###### 961 Jovian Masses (Last Consistently Stable Orbit)

Above is the last consistently stable orbit, which occurs at 961 Jovian masses.

###### 962 Jovian Masses (Minimum Mass for Escape)

Above is the lowest planetary mass, 962 Jovian masses, that caused the Earth to be ejected from the solar system. Increasing by 1 Jovian mass from here results in a string of diverging solutions between 962 and 969 Jovian masses where sometimes Earth is ejected, and sometimes it remains stably in the solar system during this 500 year timespan. Ejection occurs around 220 years from the beginning of the simulation.

###### 967 Jovian Masses (Random Cool Orbit)

While at first this spatial map just was really fascinating to look at, I realized there were some interesting conclusions to be drawn. First, it is easy to trace the orbital path of Earth and Jupiter simultaneously around the time of ejection. ~240 years, and see how Earth has epicycles (small orbits) around the Jovian planet, becoming a temporary moon of Jupiter for about a Jovian year (~12 Earth years) before finally leaving the solar system with a nice gravity assist from the overwhelmingly massive Jovian planet. Additionally, this final, brief interaction seems to have affected Jupiter’s orbit! While up until this point, Jupiter’s distance from the Sun has predictably oscillated minimally (by about .01 AU) around 5.2 AU, this oscillation increases at ~240 years, when Earth finally leaves Jupiter’s and the Sun’s sphere of gravitational influence.

###### 969 Jovian Masses (Maximum Mass to Stay)

As said before, the 960s present oscillating results – sometimes escaping, sometimes not. 969 Jovian masses seems to be the critical planetary mass limit above which Earth is guaranteed to be ejected within a simulation time of 500 years.

###### 970 Jovian Masses (First Consistently Unstable Orbit)

At 970 Jovian masses, we find the lowest mass value that guarantees Earth’s escape. At this mass quantity, escape occurs after about 120 years. All jovian masses greater than this result in escape as well. Interesting to note is that while it features similar epicycles (for several Jovian years) around the Jovian planet as seen at 967 Jovian masses, we do not see the same effect on Jupiter’s orbit as a result. Since it appears that this escape occurs when Earth is not surrounding Jupiter, the effect seen before was likely due to Earth being so close to Jupiter at its time of escape.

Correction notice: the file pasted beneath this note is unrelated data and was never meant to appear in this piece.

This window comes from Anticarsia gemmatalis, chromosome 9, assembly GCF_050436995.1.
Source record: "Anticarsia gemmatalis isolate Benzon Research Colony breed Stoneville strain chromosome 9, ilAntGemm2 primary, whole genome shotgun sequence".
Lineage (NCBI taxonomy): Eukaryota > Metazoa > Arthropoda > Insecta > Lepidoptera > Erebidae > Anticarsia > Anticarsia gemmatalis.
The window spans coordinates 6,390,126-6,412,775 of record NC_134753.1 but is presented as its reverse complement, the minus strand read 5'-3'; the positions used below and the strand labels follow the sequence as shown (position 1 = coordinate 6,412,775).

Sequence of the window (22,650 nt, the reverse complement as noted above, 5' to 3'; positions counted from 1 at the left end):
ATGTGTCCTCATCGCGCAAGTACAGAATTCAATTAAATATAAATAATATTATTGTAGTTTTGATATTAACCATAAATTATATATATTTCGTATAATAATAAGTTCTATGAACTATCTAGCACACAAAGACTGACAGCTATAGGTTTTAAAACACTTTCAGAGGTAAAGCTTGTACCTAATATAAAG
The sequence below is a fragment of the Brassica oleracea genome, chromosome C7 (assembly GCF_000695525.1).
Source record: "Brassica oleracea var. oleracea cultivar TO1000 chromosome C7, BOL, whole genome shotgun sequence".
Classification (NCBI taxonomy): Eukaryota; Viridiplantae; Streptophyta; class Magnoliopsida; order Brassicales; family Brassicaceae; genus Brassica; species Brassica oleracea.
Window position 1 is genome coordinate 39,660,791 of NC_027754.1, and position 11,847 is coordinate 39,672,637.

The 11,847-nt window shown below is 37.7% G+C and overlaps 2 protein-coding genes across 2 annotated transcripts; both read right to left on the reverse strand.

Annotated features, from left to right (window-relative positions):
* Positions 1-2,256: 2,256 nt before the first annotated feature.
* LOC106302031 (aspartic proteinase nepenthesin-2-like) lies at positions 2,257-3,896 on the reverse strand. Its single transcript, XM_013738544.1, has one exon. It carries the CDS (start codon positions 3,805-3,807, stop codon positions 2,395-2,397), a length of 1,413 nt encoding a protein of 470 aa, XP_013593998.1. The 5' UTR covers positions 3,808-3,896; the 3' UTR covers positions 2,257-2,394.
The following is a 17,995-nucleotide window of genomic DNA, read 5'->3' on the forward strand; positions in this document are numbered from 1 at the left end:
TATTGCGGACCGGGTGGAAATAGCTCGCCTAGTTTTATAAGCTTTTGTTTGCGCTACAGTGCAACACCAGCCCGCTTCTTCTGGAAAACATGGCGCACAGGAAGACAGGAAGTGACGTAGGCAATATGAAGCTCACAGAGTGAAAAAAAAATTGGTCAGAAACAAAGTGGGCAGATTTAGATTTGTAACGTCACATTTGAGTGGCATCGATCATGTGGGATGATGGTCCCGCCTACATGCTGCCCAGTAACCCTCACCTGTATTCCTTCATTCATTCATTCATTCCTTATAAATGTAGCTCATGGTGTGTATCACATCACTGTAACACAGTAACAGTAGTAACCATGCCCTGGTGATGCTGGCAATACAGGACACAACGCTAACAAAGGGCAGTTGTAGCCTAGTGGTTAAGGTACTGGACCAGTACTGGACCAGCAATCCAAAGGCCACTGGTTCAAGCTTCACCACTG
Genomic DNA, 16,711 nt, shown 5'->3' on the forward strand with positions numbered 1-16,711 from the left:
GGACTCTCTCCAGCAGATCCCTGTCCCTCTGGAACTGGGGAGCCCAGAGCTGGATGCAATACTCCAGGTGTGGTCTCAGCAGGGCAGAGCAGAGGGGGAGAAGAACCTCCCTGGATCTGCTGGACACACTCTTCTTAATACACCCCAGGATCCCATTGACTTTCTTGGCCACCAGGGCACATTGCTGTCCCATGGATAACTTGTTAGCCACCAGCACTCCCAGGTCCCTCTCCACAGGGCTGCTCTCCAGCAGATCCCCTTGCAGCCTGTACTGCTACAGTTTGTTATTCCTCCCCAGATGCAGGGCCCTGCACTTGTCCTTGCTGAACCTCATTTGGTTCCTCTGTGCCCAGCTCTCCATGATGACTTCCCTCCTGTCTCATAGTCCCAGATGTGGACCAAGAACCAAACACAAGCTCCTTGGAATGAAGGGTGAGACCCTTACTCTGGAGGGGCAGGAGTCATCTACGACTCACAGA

###### 1000 Jovian Masses

As I continue to increase the mass of the Jovian planet, I see increasingly shorter escape times. At 1000 Jovian masses, Earth reliably leaves the solar system after about 15 years, barely more than one orbit of Jupiter. This trend continues with increasing mass.

## Conclusions & Limitations

Ultimately, after many runs of this simulation, I conclude that the average critical Jovian mass for Earth’s escape is 965.5 ± 3.5 Jovian masses, found in the valley of oscillatory results (960s). Additionally, Earth’s semi-major axis, the distance from the star to the planet, never exceeds 2 AU.

Now, I will dissect some of the limitations or invalid assumptions of the simulation:

• The Sun is a fixed point mass. While approximating planets as point masses is fine, fixing the Sun’s position to not be affected by the gravity of the other celestial bodies is not. The effect is minimal for small Jovian masses, as the Sun remains containing nearly 100% of the mass of the solar system. However, the larger I made the mass of Jupiter, the more aphysical the solution became since the Sun would obviously be moving considerably – especially once the mass of Jupiter began to rival that of the Sun itself.